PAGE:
‘Avenue Q‘ was naughty.
The naughties, or 2000s, were a strange time for the world, even the world of musical theatre. Given the two decades since it was conceived, ‘Avenue Q’s’ content presents some challenges in an era of political correctness and offence. With that in mind, Shoebox Theatre Company has bravely staged the show at the ever-stunning Empire Theatre in Toowoomba.
Described as a blend between Sesame Street and the real world, ‘Avenue Q’ follows a series of puppets through their life in a poverty-stricken neighbourhood. Questions of class, race, gender, sexuality and identity trickle through the piece, with the dialogue and plot often teetering between offensive and a wake-up call. While the musical theatre show has some quality jazz numbers and one-liners, it also contains enough adult content to deem it inappropriate for minors and those with a more sensitive constitution. ‘Avenue Q’ was well received when it debuted in 2003, but the debate as to whether it makes fun of offensiveness, or is itself offensive, remains a hot topic.
Regardless of the sociopolitical commentary on the piece, audiences at Toowoomba’s Empire Theatre were laughing, clapping and on their feet throughout the show. Clever lighting, by Ben Hunt, was used in the auditorium to involve audience members at key moments in the show; additionally, beautifully diverse colours were used to set the mood and tone in various scenes. However, the lighting was not complemented by the sound. At times, the performers were inaudible, and at others, the balance was not met between band and vocals. As it was opening night, these issues should mend themselves, and the cast did an outstanding job at covering any discontent.
Supporting the excellent lighting was a cleverly designed set, mimicking that of Sesame Street, and incorporating two large digital screens to the right and left. The set was intricately crafted by a large construction team, with details like antennas, air conditioning backends and basement windows. This was supported at times by pull-in sets, and inspiring graphics and animations projected onto the digital screens. The designer of the show is credited as Mary Quade, whose influence seems to have trickled down into all the aesthetic components of the production wonderfully. In regards to costumes and props, some of the stars of the show were puppets wonderfully constructed by Scott Richards of Maxx Puppets.
Directed by Lewis Jones, the production was well-paced and dynamic. Blocking never felt stagnant and there were some clear choices with regards to paying homage to the shows that inspired ‘Avenue Q’. Vocal Coaching by Jess Berwick made a noticeable impact as many opted for strong New York accents over general American, and avoided vocal gymnastics in favour of beautiful harmonies and straightforward numbers. Supporting the vocals was a strong and high-quality band of approximately six players, led by Musical Director Morgan Chalmers.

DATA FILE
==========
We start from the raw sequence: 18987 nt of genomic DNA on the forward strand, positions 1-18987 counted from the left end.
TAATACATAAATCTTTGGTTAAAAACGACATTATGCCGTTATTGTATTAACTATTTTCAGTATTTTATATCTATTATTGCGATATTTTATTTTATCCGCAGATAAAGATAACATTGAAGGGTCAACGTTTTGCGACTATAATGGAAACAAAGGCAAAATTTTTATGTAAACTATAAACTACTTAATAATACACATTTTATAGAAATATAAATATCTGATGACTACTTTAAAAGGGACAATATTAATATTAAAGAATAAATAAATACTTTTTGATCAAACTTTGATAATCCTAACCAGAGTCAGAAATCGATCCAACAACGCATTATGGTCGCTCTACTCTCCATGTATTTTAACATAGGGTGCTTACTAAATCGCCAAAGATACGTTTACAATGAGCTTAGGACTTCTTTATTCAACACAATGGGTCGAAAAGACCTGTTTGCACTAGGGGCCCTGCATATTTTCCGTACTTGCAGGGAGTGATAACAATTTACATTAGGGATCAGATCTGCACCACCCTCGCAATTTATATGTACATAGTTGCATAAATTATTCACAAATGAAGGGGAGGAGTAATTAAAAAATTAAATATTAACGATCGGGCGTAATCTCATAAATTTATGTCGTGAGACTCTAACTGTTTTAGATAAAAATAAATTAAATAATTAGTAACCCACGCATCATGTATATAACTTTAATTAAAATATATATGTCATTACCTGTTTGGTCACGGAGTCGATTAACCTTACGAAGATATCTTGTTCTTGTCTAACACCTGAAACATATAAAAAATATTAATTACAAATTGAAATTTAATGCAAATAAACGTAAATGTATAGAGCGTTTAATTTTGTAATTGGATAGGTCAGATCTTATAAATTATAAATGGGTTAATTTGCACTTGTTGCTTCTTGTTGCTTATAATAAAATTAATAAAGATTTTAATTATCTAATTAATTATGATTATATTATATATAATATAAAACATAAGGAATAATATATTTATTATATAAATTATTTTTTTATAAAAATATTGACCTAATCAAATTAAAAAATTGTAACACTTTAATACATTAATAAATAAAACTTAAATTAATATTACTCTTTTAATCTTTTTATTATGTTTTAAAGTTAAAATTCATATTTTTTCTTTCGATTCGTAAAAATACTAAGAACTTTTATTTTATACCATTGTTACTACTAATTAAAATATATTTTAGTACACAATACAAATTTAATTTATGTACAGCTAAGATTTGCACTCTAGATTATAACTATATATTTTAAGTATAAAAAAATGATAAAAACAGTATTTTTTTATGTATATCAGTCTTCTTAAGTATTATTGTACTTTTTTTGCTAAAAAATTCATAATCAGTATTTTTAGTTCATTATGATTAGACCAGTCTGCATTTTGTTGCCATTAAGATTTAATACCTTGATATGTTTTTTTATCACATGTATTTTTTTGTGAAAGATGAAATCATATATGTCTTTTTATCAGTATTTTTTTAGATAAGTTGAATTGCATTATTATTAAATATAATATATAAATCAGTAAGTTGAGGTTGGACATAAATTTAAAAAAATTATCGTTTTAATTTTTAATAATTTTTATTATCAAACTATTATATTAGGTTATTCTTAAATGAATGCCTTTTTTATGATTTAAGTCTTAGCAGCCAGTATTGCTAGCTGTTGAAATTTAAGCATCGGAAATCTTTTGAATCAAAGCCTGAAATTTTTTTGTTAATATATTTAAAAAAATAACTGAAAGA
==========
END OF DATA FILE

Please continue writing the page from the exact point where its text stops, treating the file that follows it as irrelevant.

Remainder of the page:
With the use of puppets limiting some movements, dance choreography did not play a huge role in the show. That being said, the choreography of the puppets, particularly those with two assistants, was impeccable. The fact that the people blended into the background and became seamless, reflects the strategy and skill of both choreographer, Daniel Erbacher, and the performers.
Justin Tamblyn delivered the titular character, Princeton, with the necessary blend of innocence and determination. He sang well, and had great onstage chemistry with love interest Kate Monster, portrayed by Shannon Gralow. In many ways, Gralow’s exceptional stage presence and ability to embody her character was the highlight of the show.
Anna Roche-Kelly delivered a perfectly sensual rendition of Lucy, while Kyle Dever generated dozens of laughs as Trekkie Monster. James Taylor and Ryan Paroz were very entertaining as the sexually confused and overly intimate friends, Rod and Nicky. Other lead performers included Angela Ponting as Gary Coleman, Jo Tooley as Christmas Eve, and Dan Stewart as Brian.
Catherine and Mitch Humphrys, superstar husband and wife duo, filled several minor roles including that of the Yellow and Blue Bad Idea Bears. Their comedic vocal work and clever characterisations were adored by the audience, proving that every small part counts.
Some audience members will simply enjoy the laughs and naughtiness, some will leave offended by the rampant racism and underlying sexism, and others still will see the show as holding up a mirror to both its audience and the society in which it is produced. Whether art and society can ever truly be separated is a question more for the aestheticists than the average theatre-goer.
Shoebox Theatre Company has tackled a show with challenging content, but an enjoyable setlist and likeable characters. They have delivered a tight show with only minor technical concerns and a lot of guts. Master puppetry, skilful vocals and the whole team’s eye for design were the standout features of this production.
‘Avenue Q’ performs until 20 February 2021 at Toowoomba’s Empire Theatre. For more information about Shoebox Theatre Company visit their website.